The glazing for the cockpit is broken down into three pieces, two side windows and the windscreen to observation dome.  Not sure why Airfix chose to do it this way, but it makes for a more difficult installation.  I used model glue to attach the side windows to the cockpit sides.  Before fully set, the rest of the canopy was carefully overlaid so the angle and alignment of the side windows could be set.



Once the side windows were thoroughly dry, the main canopy was added using white glue.


White glue used to fill in the landing lights.


 Last updated: 10th May 2014.



5 thoughts on “Airfix 1:72 scale Avro Lancaster build

  1. Do you know where you can find models of the Tall Boy, Glam Slam and bouncing bombs can be found. I’d like to use them as visual aids in an American History presentation.

    • Hi,
      The Airfix special ‘Dambuster’ is available at for $31.99. This is the newer offering from Airfix, and is a lot more detailed than the kit my build was based on. They also have the updated Airfix BI/III, but this does not contain parts to make a B.I special. The Airfix B.I special kit is getting hard to find, but you may still be able to pick one up on Ebay. Hasegawa also made a Lancaster B Mk. I “No. 617 Squadron Special Mission” with the modified fuselage and Grand Slam bomb. Despite the sensors and propaganda of the time, a good account of the raids, and life in Bomber Command during WW2, is “Enemy Coast Ahead” by raid leader Guy Gibson V.C.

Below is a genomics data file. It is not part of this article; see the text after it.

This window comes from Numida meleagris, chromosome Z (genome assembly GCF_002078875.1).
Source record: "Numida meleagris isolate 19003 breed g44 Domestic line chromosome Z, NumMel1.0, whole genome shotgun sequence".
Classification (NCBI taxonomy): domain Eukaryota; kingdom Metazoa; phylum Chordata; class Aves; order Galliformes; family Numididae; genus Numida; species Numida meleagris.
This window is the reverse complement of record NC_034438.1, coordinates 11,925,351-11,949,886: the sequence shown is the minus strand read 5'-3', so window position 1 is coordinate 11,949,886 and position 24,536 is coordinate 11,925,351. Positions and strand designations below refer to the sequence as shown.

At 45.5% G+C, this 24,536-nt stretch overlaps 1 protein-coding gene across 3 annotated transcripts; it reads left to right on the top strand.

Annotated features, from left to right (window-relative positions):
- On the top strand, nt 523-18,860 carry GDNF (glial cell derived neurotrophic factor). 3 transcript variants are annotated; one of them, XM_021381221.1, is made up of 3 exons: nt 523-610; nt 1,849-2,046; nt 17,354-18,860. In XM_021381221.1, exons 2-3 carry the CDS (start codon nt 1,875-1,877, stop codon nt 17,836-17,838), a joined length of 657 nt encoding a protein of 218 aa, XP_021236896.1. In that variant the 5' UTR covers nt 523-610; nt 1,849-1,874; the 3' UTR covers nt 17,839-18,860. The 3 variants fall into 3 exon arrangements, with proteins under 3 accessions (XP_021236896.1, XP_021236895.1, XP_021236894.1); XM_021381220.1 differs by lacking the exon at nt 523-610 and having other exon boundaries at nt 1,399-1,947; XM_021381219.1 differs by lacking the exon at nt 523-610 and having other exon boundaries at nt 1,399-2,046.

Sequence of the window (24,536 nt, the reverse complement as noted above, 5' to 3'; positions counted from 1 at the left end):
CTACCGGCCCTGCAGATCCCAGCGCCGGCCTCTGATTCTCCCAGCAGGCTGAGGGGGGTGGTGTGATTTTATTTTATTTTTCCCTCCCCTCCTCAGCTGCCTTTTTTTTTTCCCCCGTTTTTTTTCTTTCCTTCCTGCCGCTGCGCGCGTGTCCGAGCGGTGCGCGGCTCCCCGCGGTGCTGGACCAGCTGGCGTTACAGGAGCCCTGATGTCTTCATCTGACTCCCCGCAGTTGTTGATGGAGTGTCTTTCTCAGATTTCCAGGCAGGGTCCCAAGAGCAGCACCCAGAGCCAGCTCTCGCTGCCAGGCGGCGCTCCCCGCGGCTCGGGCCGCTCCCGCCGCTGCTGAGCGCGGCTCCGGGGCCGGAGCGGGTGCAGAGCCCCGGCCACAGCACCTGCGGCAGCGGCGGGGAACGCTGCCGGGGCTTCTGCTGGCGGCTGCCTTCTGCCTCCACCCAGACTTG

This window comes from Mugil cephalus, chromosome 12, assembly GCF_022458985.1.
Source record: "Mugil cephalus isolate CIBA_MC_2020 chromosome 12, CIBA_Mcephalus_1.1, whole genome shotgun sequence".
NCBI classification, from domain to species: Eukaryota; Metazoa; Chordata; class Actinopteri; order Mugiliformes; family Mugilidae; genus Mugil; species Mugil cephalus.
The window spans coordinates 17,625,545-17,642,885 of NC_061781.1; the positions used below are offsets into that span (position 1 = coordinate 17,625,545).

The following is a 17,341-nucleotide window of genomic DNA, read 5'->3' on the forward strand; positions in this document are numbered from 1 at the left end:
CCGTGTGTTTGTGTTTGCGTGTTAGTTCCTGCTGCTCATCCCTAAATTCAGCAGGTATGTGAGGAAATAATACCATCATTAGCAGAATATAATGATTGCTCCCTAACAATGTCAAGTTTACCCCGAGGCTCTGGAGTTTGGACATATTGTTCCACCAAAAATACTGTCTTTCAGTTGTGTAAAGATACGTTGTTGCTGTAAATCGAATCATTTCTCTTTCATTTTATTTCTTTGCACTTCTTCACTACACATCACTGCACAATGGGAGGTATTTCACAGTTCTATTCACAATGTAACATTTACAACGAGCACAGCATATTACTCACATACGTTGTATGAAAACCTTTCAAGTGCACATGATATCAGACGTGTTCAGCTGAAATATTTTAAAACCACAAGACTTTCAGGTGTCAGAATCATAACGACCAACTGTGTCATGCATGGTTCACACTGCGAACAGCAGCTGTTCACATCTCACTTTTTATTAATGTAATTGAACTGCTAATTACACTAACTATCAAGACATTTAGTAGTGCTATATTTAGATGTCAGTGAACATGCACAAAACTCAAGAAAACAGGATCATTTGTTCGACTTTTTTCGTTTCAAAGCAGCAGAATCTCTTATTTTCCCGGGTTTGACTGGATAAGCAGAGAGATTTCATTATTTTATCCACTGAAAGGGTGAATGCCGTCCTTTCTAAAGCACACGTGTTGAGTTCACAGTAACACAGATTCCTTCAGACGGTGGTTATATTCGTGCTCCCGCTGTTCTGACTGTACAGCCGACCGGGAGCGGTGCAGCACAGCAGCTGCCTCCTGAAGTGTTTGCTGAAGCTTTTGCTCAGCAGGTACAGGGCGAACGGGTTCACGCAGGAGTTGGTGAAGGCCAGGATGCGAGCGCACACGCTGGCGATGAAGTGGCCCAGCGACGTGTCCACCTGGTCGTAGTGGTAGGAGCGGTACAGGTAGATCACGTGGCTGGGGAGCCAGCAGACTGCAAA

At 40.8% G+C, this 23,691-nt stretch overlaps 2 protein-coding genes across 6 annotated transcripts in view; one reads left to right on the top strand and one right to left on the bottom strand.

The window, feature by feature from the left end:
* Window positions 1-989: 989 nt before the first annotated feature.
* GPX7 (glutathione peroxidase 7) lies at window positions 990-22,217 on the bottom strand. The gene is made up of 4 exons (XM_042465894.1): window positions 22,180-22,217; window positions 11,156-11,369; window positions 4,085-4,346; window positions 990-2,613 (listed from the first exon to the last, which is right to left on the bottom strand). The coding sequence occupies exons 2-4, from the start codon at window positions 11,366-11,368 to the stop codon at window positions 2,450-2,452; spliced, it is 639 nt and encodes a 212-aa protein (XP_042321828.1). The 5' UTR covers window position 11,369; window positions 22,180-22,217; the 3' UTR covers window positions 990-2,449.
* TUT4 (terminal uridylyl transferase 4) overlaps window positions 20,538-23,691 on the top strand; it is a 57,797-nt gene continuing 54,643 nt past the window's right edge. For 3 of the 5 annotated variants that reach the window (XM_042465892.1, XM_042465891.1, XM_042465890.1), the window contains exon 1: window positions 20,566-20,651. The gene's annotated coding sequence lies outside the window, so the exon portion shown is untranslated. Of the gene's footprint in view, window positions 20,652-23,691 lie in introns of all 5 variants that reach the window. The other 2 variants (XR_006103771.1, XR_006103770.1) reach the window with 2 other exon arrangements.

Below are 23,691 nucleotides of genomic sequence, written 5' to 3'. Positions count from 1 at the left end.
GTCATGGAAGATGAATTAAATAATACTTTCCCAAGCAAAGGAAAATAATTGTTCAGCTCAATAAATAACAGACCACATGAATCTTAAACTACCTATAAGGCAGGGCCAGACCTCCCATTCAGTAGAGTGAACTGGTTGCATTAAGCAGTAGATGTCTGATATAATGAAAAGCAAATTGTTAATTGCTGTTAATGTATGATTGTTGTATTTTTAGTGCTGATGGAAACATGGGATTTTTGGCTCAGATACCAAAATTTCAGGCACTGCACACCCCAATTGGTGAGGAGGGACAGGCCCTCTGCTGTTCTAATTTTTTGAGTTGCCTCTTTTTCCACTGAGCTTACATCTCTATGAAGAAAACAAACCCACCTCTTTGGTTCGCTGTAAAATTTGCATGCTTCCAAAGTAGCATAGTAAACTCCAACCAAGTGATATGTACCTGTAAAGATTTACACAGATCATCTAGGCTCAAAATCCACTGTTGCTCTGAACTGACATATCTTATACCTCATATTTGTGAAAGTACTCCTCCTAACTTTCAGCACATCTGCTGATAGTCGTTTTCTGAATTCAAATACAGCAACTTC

Best of luck with your history presentation!
      Cheers Dai

  2. Pingback: NoFineLine | Bomber builds

  3. Thanks for a very detailed story of building the Lancaster. I am just returning to modelling and picked up some useful tips, such as dry fitting the fuselage, adding details etc. I was also interested in what the crew wore, colours and the like, so enjoiyed seeing what you did. Thanks.

    • Michael, thanks for the kind words.
      Typical gear for RAF bomber crews during WW2:
      Leather helmet – Brown leather
      Leather flying jacket – Brown sheepskin leather
      Wool trousers – RAF Blue/Grey
      Boots – Black or brown
      Fleece boots – brown sheepskin leather
      May West inflatable life preserver – Yellow
      Variation could be personal choice and the position of the crew. I’d imaging a rear gunner, some of whom removed Perspex panels for better visibility, would have had the full fleece getup. Pilots, co-pilots may have opted for less cumbersome trousers, especially give then confined interior of the Lancaster. Also, Operation Chastise on 16–17 May 1943, and to avoid radar, was flown at low level the whole way there and back. The supplied Airfix crew have the bomber jacket, so I went with brown jackets and blue grey trousers.